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<book id="s390drivers">
<title>Writing s390 channel device drivers</title>
<holder>IBM Corp.</holder>
This documentation is free software; you can redistribute
it and/or modify it under the terms of the GNU General Public
License as published by the Free Software Foundation; either
version 2 of the License, or (at your option) any later
This program is distributed in the hope that it will be
useful, but WITHOUT ANY WARRANTY; without even the implied
See the GNU General Public License for more details.
You should have received a copy of the GNU General Public
License along with this program; if not, write to the Free
Software Foundation, Inc., 59 Temple Place, Suite 330, Boston,
MA 02111-1307 USA
For more details see the file COPYING in the source
distribution of Linux.
<chapter id="intro">
This document describes the interfaces available for device drivers that
drive s390 based channel attached I/O devices. This includes interfaces for
interaction with the hardware and interfaces for interacting with the
common driver core. Those interfaces are provided by the s390 common I/O
The document assumes a familarity with the technical terms associated
with the s390 channel I/O architecture. For a description of this
architecture, please refer to the "z/Architecture: Principles of
Operation", IBM publication no. SA22-7832.
While most I/O devices on a s390 system are typically driven through the
channel I/O mechanism described here, there are various other methods
(like the diag interface). These are out of the scope of this document.
Some additional information can also be found in the kernel source
under Documentation/s390/driver-model.txt.
<chapter id="ccw">
<title>The ccw bus</title>
The ccw bus typically contains the majority of devices available to
a s390 system. Named after the channel command word (ccw), the basic
command structure used to address its devices, the ccw bus contains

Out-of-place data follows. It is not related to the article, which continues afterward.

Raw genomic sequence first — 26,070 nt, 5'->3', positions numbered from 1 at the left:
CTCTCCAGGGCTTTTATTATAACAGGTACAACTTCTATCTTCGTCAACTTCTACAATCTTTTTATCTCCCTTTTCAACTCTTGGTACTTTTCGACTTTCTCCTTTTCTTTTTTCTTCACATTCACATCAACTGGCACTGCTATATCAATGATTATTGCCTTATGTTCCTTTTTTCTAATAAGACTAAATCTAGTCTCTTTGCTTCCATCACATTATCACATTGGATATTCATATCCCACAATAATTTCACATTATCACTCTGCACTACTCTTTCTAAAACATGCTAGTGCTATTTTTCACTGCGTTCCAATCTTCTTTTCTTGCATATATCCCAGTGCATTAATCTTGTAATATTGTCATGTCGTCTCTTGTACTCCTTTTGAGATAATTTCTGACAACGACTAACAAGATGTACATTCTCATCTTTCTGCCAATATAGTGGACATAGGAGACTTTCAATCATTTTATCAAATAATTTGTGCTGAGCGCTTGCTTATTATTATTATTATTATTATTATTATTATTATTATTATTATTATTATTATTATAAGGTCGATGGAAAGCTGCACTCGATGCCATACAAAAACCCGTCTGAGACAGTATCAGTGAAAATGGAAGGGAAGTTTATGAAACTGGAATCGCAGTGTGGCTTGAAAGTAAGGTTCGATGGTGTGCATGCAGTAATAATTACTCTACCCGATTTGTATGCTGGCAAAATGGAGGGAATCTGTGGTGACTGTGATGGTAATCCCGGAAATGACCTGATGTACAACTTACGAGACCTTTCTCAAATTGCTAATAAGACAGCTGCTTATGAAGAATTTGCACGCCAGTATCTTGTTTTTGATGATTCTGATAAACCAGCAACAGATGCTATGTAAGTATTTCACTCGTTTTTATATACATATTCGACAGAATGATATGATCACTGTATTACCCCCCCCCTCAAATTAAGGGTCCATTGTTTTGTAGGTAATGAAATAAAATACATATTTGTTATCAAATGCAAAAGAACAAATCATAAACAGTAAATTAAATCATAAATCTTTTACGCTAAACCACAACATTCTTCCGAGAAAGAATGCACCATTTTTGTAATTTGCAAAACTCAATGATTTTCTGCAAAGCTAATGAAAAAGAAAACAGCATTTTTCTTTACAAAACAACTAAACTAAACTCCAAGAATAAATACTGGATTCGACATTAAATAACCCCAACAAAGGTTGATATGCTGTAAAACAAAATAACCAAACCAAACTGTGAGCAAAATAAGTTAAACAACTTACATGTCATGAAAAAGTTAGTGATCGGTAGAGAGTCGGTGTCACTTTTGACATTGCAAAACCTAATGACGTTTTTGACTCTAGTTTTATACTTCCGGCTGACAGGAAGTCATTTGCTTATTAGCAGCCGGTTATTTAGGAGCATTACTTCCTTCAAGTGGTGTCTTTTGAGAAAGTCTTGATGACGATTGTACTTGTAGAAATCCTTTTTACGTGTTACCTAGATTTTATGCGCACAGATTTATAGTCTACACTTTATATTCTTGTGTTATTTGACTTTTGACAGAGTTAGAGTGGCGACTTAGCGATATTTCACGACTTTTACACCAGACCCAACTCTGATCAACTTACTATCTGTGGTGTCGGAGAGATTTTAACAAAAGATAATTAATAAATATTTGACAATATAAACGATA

so-called channel attached devices. They are addressed via I/O
subchannels, visible on the css bus. A device driver for
channel-attached devices, however, will never interact with the
subchannel directly, but only via the I/O device on the ccw bus,
the ccw device.
<sect1 id="channelIO">
<title>I/O functions for channel-attached devices</title>
Some hardware structures have been translated into C structures for use
by the common I/O layer and device drivers. For more information on
the hardware structures represented here, please consult the Principles
of Operation.
<sect1 id="ccwdev">
<title>ccw devices</title>
Devices that want to initiate channel I/O need to attach to the ccw bus.
Interaction with the driver core is done via the common I/O layer, which
provides the abstractions of ccw devices and ccw device drivers.
The functions that initiate or terminate channel I/O all act upon a
ccw device structure. Device drivers must not bypass those functions
or strange side effects may happen.
<sect1 id="cmf">
<title>The channel-measurement facility</title>
The channel-measurement facility provides a means to collect
measurement data which is made available by the channel subsystem
for each channel attached device.
<chapter id="ccwgroup">
<title>The ccwgroup bus</title>
The ccwgroup bus only contains artificial devices, created by the user.
Many networking devices (e.g. qeth) are in fact composed of several
ccw devices (like read, write and data channel for qeth). The
ccwgroup bus provides a mechanism to create a meta-device which
contains those ccw devices as slave devices and can be associated
with the netdevice.
<sect1 id="ccwgroupdevices">
<title>ccw group devices</title>
<chapter id="genericinterfaces">
<title>Generic interfaces</title>
Some interfaces are available to other drivers that do not necessarily
have anything to do with the busses described above, but still are
indirectly using basic infrastructure in the common I/O layer.
One example is the support for adapter interrupts.